Short story writer and poet whose first screenplay "The Buddy System" was filmed in 1984. She has subsequently scripted the female buddy film "Beaches" (1988), co-produced and co-written the Goldie Ha...
Actress Katherine Heigl is calling on fans to invest $150,000 (£93,750) to help complete production on her new movie Jenny's Wedding. Heigl and director Mary Agnes Donoghue have turned to the crowd-funding platform Indiegogo.com to raise the funds needed for post-production costs.
In a video for the fundraising effort, Heigl says, "We've teamed up with Indiegogo because we are trying to raise money to finish the film and we could really use your help and we have lots of really fun, exciting perks."
Jenny's Wedding chronicles the story of a woman who surprises her conservative parents by telling them she wants to marry her girlfriend.
The campaign has raised $5,980 (£3,738) with 44 days remaining.
A portion of the proceeds raised will benefit the Parents & Friends of Lesbians and Gays (PFLAG) charity in Cleveland, Ohio, where the film was shot.
As a columnist for Dublin's Sunday Independent crime reporter Veronica Guerin wrote with conviction about the city's growing drug problems and the pushers behind them--so much so that her life was threatened and she was even shot in the leg at point-blank range in her own home. Ultimately her tenacious efforts to uncover the truth led to her murder on June 26 1995 and her death was instrumental in changing Ireland's criminal and drug laws. Her story is an important one but Hollywood's second attempt at it in Veronica Guerin (the first was 2000's When the Sky Falls starring Joan Allen as Guerin) falls short of telling it well. It may be that this journalist's story is better expressed in the medium she chose herself--print--which would allow a fuller look at the complex legal and ethical issues surrounding Guerin's efforts to uncover crime in her city. Can she name names in print? Should she reveal her sources? Were Dublin's laws keeping criminals on the streets? All these questions are asked but never elaborated upon and a complex intelligent story becomes Hollywood simple.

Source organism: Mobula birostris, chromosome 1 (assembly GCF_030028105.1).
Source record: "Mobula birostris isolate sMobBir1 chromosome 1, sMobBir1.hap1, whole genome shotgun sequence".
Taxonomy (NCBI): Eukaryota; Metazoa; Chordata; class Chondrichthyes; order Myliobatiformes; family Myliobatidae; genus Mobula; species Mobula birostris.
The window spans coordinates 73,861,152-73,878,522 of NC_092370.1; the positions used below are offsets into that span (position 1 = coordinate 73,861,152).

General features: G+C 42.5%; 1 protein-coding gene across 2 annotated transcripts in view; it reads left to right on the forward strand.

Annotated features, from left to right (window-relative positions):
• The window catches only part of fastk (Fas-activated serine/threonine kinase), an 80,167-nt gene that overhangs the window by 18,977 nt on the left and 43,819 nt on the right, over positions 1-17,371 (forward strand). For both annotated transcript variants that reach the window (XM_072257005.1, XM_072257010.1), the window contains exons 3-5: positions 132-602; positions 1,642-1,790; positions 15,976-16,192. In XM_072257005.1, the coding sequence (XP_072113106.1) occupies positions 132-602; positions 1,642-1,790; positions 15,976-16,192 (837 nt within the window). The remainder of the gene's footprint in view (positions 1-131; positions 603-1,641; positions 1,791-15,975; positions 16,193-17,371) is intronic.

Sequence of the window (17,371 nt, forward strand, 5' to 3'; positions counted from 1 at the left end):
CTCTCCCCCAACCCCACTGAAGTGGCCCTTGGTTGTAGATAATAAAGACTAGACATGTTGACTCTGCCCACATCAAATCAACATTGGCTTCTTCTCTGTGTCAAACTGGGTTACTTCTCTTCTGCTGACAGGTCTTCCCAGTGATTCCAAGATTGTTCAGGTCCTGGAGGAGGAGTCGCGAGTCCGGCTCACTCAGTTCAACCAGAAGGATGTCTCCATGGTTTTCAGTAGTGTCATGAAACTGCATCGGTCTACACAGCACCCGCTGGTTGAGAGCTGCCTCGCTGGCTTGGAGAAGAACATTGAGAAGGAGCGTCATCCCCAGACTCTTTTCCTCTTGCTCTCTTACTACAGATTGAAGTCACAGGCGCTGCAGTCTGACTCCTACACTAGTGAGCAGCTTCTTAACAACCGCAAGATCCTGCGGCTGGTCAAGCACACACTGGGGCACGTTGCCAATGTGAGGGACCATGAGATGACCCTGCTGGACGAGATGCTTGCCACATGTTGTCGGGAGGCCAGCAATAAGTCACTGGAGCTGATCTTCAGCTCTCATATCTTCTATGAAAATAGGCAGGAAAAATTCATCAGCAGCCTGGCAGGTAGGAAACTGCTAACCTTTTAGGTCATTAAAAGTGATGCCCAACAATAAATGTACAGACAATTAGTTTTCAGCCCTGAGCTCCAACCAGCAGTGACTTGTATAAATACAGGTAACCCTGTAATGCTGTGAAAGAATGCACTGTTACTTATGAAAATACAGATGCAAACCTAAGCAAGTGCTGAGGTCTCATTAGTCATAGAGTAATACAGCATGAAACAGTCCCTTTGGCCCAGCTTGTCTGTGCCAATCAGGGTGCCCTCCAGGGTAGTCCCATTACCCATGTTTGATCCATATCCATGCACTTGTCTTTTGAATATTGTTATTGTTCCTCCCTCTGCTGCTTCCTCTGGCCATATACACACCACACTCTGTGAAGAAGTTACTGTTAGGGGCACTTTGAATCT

Cate Blanchett's performance in the title role keeps Veronica Guerin from slipping into made-for-TV muck; as usual she's a powerhouse on the screen. The rest of the all-Irish cast supports her well enough but they often fade into the background--they're mundane voices of reason set again Guerin's devil-may-care flippancy. The one exception is Gerard McSorley (In the Name of the Father) as Guerin's arch-nemesis John Gilligan. He's so violent and angry that he holds his own when he shares the screen with Blanchett. Given what a force the lead character is in the film it's interesting that most powerful scenes are at the end--after Guerin (and Blanchett) have "left the building " as it were. Watching the reactions of the supporting cast when they learn of Guerin's death is a moving experience which Schumacher makes all the more poignant by removing the dialogue and running Sinead O'Connor's "Funeral Song" over the images. (This is not a spoiler folks; it is a true story after all.)
Veronica Guerin is the answer to the question: What happens when the writer of Beaches (Mary Agnes Donoghue) teams up with the producer of Bad Boys (Jerry Bruckheimer) and the director of Bad Company (Joel Schumacher)? You get good and evil black and white lots of guns plenty of punches thrown and a 10-tissue ending when somebody admirable dies. The good guys are schmaltzy good and the bad guys are violently bad. The vast number of syringes strewn about in one scene makes the playground setting look like a medical-waste truck lost its cargo there not as if there were actual addicts shooting up on the monkey bars.
Feature directorial debut, "Paradise", starring Melanie Griffith and Don Johnson
Scripted the feature adaptation of the novel "Beaches", starring Bette Midler
Wrote screen adaptation of the best-selling novel "White Oleander"
Co-wrote and co-produced "Deceived", starring Goldie Hawn
Relocated to Los Angeles to become assistant director of publicity at the Los Angeles County Museum of Art
Wrote first filmed screenplay, "The Buddy System"
Short story writer and poet whose first screenplay "The Buddy System" was filmed in 1984. She has subsequently scripted the female buddy film "Beaches" (1988), co-produced and co-written the Goldie Hawn thriller, "Deceived" and, with no prior behind-the-camera experience, made her directing debut with "Paradise" (both 1991) which she adapted from Jean Loup Hubert's 1987 French film, "Le Grand Chemin".
Donoghue has also written the play "Me and Mamie O'Rourke" which is scheduled to be staged in the West End during the 1991-92 season.